Enjoy tasty Ethiopian fare, with or without music, at Rasselas 

click to enlarge Melting pot: Deep South and Ethiopian flavors combine beautifully in the sauteed catfish with scallions, garlic and honey wine at Rasselas Jazz Club and Restaurant. - BETH LABERGE/SPECIAL TO THE S.F. EXAMINER
  • Beth Laberge/Special to the S.F. Examiner
  • Melting pot: Deep South and Ethiopian flavors combine beautifully in the sauteed catfish with scallions, garlic and honey wine at Rasselas Jazz Club and Restaurant.

On the block that contains State Bird Provisions, did you know there are some shops, even other restaurants? Rack your brain and try to remember what’s nearby: “Well, I think there’s a Subway, and a shop that sells hats, and um, maybe a big patch of dirt?”

I get it. This year’s runaway culinary darling has such an outsized presence that it practically obscures anything within visual range.

But from the doorway of State Bird, where you’ve just been told the wait time is eight hours, you can cast your eyes on a fine alternative for dinner.

Rasselas is a name that pops up on election nights, where local politicos can be found toasting their wins (or nursing their wounds). It’s also one of Fillmore Street’s now-dwindling music destinations, an enduring hotspot for nightly live jazz.

If you arrive before the night’s live sets, it can feel a little barren. I felt like an oaf who showed up early to the party; my distracted, inattentive server heightened the sense I wasn’t supposed to be there.

But it’s a trade-off. Arrive early and you can enjoy dinner without raising your voice. Rasselas is loud when it’s lively.

Rasselas’ menu may look a little familiar to anyone who’s eaten at the nearby Sheba’s Piano Lounge. That’s no accident. Although the places have different owners and chefs, their menus were designed by the same fusion-minded craftsman.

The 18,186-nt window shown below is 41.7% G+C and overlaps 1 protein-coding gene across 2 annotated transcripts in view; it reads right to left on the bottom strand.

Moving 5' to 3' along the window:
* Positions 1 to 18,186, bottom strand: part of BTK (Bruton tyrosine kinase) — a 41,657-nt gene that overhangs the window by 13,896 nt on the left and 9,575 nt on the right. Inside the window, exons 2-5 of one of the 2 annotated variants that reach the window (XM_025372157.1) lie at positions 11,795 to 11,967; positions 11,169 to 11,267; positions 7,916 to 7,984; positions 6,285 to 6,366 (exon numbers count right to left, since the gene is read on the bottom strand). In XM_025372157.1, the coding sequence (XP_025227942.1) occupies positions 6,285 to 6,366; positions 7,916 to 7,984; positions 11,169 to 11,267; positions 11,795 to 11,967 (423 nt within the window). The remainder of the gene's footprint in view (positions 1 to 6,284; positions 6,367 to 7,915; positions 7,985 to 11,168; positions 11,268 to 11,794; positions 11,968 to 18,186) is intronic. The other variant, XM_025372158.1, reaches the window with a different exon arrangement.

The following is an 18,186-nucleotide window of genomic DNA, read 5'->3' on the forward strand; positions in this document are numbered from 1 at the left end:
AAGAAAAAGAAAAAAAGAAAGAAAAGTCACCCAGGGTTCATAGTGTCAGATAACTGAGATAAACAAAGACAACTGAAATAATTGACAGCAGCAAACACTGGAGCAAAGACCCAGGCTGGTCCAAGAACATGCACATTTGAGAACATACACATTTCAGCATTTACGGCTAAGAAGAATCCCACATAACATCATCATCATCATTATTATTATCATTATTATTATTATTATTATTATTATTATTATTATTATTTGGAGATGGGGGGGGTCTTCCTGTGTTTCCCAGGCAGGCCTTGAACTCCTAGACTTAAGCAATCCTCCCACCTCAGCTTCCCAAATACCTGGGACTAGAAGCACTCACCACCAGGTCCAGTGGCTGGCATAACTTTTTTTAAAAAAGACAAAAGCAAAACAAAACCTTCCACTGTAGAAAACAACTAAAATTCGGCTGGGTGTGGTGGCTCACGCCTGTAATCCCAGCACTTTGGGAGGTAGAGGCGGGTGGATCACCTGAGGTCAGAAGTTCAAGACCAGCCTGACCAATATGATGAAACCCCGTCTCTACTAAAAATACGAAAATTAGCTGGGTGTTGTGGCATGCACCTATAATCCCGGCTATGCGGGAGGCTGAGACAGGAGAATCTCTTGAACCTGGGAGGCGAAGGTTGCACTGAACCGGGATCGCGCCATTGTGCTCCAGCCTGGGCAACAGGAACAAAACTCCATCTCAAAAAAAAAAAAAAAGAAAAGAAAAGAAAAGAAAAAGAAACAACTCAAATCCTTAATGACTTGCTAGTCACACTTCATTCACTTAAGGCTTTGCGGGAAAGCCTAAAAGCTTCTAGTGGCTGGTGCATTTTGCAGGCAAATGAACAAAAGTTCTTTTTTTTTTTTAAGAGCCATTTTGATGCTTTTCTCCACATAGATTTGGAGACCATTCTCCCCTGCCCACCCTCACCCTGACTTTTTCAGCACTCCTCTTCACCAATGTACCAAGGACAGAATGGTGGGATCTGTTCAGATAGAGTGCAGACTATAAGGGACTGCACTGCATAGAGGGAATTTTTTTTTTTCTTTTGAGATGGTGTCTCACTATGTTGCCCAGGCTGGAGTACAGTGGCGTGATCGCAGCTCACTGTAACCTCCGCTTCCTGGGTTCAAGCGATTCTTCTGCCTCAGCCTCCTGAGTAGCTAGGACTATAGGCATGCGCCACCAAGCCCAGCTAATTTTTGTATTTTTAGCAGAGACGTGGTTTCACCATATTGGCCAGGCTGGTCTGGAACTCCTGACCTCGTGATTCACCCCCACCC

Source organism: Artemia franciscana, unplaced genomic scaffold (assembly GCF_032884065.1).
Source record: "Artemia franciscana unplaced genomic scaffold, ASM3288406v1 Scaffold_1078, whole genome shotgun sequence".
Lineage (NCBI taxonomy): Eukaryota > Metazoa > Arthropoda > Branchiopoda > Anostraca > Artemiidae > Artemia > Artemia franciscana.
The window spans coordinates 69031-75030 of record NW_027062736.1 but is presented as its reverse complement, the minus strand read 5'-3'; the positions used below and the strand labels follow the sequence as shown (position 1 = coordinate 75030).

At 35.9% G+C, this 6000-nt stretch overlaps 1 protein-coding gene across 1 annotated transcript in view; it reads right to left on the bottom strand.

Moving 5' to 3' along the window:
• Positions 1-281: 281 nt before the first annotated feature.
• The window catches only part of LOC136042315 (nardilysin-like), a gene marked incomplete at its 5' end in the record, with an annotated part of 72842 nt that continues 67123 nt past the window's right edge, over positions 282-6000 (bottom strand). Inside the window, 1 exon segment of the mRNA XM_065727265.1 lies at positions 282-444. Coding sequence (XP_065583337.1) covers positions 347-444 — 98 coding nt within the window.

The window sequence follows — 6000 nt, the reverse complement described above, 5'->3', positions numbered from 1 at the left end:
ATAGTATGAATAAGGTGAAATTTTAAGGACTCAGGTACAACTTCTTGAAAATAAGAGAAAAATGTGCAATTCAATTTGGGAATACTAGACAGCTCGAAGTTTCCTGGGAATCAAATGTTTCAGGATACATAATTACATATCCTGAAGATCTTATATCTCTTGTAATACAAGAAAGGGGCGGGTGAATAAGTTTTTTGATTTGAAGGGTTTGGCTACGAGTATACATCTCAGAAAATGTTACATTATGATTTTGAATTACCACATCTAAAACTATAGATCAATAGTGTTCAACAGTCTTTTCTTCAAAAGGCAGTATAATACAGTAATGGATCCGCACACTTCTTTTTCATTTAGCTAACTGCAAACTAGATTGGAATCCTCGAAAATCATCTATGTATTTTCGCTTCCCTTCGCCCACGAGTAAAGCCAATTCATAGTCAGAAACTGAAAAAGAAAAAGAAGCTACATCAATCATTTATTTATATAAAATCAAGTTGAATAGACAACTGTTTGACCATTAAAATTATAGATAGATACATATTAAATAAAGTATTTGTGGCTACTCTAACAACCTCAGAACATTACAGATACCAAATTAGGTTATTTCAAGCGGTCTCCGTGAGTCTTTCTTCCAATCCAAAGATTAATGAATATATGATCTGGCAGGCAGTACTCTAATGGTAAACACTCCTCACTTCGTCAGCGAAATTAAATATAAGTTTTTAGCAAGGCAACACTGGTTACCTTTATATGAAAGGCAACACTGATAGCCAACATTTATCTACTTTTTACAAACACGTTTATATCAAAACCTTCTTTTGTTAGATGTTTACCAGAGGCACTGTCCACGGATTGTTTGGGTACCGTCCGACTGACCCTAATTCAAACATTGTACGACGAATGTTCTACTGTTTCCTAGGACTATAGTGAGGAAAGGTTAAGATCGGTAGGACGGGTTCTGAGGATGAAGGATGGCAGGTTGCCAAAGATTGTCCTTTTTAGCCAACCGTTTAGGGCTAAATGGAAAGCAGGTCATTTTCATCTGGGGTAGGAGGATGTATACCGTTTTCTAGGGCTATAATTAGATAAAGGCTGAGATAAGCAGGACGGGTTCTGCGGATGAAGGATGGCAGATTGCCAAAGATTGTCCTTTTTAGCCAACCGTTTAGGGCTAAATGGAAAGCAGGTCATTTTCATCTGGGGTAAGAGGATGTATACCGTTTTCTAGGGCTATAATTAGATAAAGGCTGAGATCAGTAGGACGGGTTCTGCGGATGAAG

The foundation is traditional Ethiopian standbys, wats and kitfos served with stacks of injera, rolled tight like Persian rugs.

The rest of the menu is like Africanized bar food, taking comfort staples — drummettes, meatballs and sliders, oh my — and zapping them with Ethiopian spices.

The unadulterated classics brooked no complaints. Tibs wat, tender cubes of beef awash in a blood-red berbere sauce, were bookended with cooling mounds of red and yellow lentil mash.

Yebeg alecha, a typically mellow lamb stew, teased my tongue with different spice notes in each bite: turmeric, cardamom, a light touch of garlic.

Flavors of the Deep South and Ethiopia combined in the catfish, with sweet honey wine and ginger suffusing every morsel.

The meatballs glistened in a zesty mitmita marinade, as if Swedish meatball gravy had tussled with some bird’s eye chili peppers.

Sambusas typically resemble their Indian cousin, samosas, but at Rasselas they looked more like cigar-wide egg rolls, with light, thin phyllo dough wraps. The crab and the lentil versions were equally enticing, served with a dish of cilantro-chile dipping sauce.

There were moments where the cross-culture mashups foundered.

The fish sliders, whitefish filets served on crummy little buns with berbere-infused “ranch” sauce, lettuce and cheese, veered close to my Fishwich flavor memories.

And the drunken chicken, so named because of tequila in the marinade, was a tough, goopy little number.

But hey, I’ve had a couple of stinkers at State Bird Provisions. Dining out is a risky business, no?

Also, Rasselas features a roaring fireplace, high on my list of “features to warm the troubled soul.” As you ponder cozy winter date spots where you don’t have to camp out overnight for reservations, you could do much worse.

About The Author

Jesse Hirsch

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